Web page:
Recently, a friend of ours moved out of our ward into another ward more on the south side of San Antonio. The demographics of their new ward are very different from ours. Military families are a minority, while the majority of the ward is made up of low-income Hispanic families, many of whom do not speak English. It makes for interesting Sundays, and sometimes for even more interesting political discussions. One day, this sister (whom I shall refer to as ďSister AliceĒ) was talking with another sister in the ward who was taken aback when she suddenly discovered that Sister Alice was not only not planning to vote for Mr. Kerry, but was, in actuality, a Republican! Sister Alice was somewhat surprised to discover that the majority of people in her ward were Democrats, and planning to vote for Mr. Kerry as well! When she asked how this could be, the reply was ďbut Sister Alice, of course we are voting Democrat. Weíre poor!Ē

Sister Alice was surprised, because she didnít see how people who followed and believed in the values and beliefs espoused by the LDS church could possibly vote Democrat. But the other good sister didnít view things that way at all. To her, it was simply a matter of economics. The Democrats were the ďparty of the peopleĒ. The Republicans were the ďparty of the richĒ. She and her friends were poor. Therefore, they voted Democrat.

Many people think this way. My father, for example, is a Democrat. He was raised Democrat, and will most likely die Democrat. His relatives in Kentucky are Democrats as well. Between elections, he could care less about either party. At election time he votes Democrat because, well, heís a Democrat. One of the biggest mistakes he ever made, he claims, was voting for Reagan the first time around, a mistake he didnít make the second time. Originally, Mr. Reagan was a Democrat also. Had he been a Democrat when he ran for president, my dad would most likely have voted for him both times, no question. Mr. Reagan once said, ďI didnít leave the Democrat party, the Democrat party left me.Ē Somewhere along the line, if my dad was a Democrat because he believed in the values the Democrat party espoused, the Democrat party had to have left him as well. If it did, unlike Mr. Reagan, he never noticed.

Many people have noticed, at least to a certain extent, but continue to vote the same regardless. Typically, they salve their conscience by saying ďwell, theyíre all the same anyhow, so what difference does it makeĒ, as they pull that well-worn party-line voting lever. A large number, from both parties, have just quit, not even bothering to vote at all. They think that by opting out they are making a statement. All they are really doing is letting someone else make their decisions for them. Someone still gets elected, and they still end up having to live with the decisions that elected official makes.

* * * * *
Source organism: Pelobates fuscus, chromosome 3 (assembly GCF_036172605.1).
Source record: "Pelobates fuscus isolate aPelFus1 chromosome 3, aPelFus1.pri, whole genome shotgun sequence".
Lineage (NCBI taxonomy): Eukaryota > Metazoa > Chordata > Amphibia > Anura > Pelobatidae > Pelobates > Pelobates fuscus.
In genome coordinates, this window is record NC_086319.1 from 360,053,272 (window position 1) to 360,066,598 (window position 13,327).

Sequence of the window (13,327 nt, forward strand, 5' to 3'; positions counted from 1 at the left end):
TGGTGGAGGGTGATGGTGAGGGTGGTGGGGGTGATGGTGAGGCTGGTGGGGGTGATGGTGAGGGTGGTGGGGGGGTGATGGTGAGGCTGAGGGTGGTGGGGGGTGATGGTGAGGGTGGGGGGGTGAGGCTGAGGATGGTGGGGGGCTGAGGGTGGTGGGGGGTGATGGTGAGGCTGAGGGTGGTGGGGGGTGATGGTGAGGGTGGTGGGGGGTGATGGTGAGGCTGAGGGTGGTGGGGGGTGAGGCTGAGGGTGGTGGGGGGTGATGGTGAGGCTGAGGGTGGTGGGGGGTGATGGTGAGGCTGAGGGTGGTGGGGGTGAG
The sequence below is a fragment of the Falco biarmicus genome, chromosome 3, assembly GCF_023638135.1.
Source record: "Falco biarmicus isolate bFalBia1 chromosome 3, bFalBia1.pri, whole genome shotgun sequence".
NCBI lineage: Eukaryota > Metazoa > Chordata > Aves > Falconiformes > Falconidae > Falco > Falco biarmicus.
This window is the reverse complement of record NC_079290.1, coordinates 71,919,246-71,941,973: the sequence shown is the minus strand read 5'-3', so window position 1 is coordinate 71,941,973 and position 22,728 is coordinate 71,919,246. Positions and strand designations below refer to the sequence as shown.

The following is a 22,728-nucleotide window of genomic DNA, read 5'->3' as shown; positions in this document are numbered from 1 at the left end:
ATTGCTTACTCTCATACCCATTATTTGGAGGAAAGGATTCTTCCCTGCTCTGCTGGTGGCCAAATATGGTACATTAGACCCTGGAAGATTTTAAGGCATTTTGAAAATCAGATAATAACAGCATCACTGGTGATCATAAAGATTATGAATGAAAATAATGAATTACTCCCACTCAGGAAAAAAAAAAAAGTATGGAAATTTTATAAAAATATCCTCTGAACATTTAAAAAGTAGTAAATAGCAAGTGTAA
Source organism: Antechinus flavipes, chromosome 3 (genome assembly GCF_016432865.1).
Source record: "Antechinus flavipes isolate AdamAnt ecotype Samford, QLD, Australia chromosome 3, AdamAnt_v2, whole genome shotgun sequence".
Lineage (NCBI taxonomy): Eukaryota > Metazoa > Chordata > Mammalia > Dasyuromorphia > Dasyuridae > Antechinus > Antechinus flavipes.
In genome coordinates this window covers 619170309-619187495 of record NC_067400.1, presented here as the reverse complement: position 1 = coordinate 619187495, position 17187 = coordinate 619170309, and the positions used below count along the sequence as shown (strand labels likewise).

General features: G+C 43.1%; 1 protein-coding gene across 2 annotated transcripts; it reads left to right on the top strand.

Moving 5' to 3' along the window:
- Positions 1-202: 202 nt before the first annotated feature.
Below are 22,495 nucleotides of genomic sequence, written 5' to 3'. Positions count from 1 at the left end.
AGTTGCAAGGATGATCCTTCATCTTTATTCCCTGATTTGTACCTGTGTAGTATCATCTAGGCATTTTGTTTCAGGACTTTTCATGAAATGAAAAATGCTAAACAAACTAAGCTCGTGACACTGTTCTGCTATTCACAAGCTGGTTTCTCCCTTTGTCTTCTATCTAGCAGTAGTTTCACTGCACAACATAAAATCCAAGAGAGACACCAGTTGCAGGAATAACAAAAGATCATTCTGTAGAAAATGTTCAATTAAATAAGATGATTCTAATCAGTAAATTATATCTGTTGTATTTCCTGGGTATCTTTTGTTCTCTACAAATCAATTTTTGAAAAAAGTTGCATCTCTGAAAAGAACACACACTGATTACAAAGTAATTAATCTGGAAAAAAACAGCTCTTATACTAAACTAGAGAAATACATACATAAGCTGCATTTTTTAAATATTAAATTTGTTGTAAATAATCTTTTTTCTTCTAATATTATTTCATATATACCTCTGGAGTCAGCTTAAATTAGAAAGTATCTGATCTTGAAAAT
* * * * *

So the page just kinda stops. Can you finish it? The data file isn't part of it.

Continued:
I donít think we have the luxury any longer to avoid paying attention to the details. I donít think we can afford to vote for a party because they are the ďparty poor folks are supposed to vote forĒ, or because they might give us some monetary benefit while ignoring their stand on moral or social issues. We need to look at the total package. Not just what a party or candidate says they are going to do, but what their track record says they have been doing.

Personally, I could not at this time, vote Democrat in a national election. Itís not that I think the Republicans are so great (they have their problems too), itís just that I canít swallow what I would have to be endorsing in order to pull the Democrat lever.

Just taking a look at three highly-charged moral issues, were I to vote Democrat, I would of necessity be supporting the following:

1) Abortion. Call it ďa womanís right to chooseĒ or whatever other fancy language you want, what it boils down to is still abortion on demand. And not just ďif the motherís life is in dangerĒ, but anytime, anywhere, by any method, and under any circumstances. Killing babies is simply wrong. To pretend that they arenít babies by calling them something else (to dehumanize them), or pretending that they are on par with a tonsil or a tumor is disingenuous at best, and embracing evil at worse. There are alternatives to most of the abortions being performed today. With the state of birth control being what it is today, there is no excuse for most women to have a pregnancy they donít want. And if they do, by mischance, or because of a case of rape or incest, there is always adoption. For those rare cases where the motherís life is truly in danger, then abortion is an option. But to justify wholesale slaughter on the basis of a small percentage of cases is a rationalization of evil based on convenience.

I would also have to support the candidacy of a man who now says he believes that life begins at conception, but also believes that he has to respect a personís ďrightĒ to take that life if they wish. This would be akin to telling Adolph Hitler that he believes Jews are actually human beings, and that killing them is wrong, but that he respects Hitlerís ďrightĒ to kill them anyway if he so chooses.